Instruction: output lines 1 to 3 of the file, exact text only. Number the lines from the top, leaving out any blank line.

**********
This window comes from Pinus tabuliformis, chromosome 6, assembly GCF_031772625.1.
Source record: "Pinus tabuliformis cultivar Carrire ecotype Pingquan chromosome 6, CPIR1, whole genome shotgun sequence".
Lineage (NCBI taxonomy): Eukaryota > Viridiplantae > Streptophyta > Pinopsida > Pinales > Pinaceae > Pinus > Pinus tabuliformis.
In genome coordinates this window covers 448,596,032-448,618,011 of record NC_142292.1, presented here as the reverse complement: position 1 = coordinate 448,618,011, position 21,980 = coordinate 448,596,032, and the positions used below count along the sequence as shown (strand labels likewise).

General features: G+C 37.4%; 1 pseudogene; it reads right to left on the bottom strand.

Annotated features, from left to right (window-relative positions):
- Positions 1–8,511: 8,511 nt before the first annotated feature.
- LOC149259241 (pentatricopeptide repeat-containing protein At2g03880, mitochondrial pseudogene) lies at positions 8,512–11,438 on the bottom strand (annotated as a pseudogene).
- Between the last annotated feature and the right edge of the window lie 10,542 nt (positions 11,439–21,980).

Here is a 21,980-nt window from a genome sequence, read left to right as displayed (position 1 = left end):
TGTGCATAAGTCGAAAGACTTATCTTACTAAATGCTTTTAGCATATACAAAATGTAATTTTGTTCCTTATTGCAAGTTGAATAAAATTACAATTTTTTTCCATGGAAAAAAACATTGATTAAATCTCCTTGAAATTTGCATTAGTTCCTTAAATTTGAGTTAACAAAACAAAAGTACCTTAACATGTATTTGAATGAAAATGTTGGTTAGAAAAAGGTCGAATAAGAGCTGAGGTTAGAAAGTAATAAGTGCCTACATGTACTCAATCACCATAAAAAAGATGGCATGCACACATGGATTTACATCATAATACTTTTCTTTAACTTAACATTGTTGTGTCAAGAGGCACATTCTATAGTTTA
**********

This window comes from Pinus tabuliformis, chromosome 6, assembly GCF_031772625.1.
Source record: "Pinus tabuliformis cultivar Carrire ecotype Pingquan chromosome 6, CPIR1, whole genome shotgun sequence".
Lineage (NCBI taxonomy): Eukaryota > Viridiplantae > Streptophyta > Pinopsida > Pinales > Pinaceae > Pinus > Pinus tabuliformis.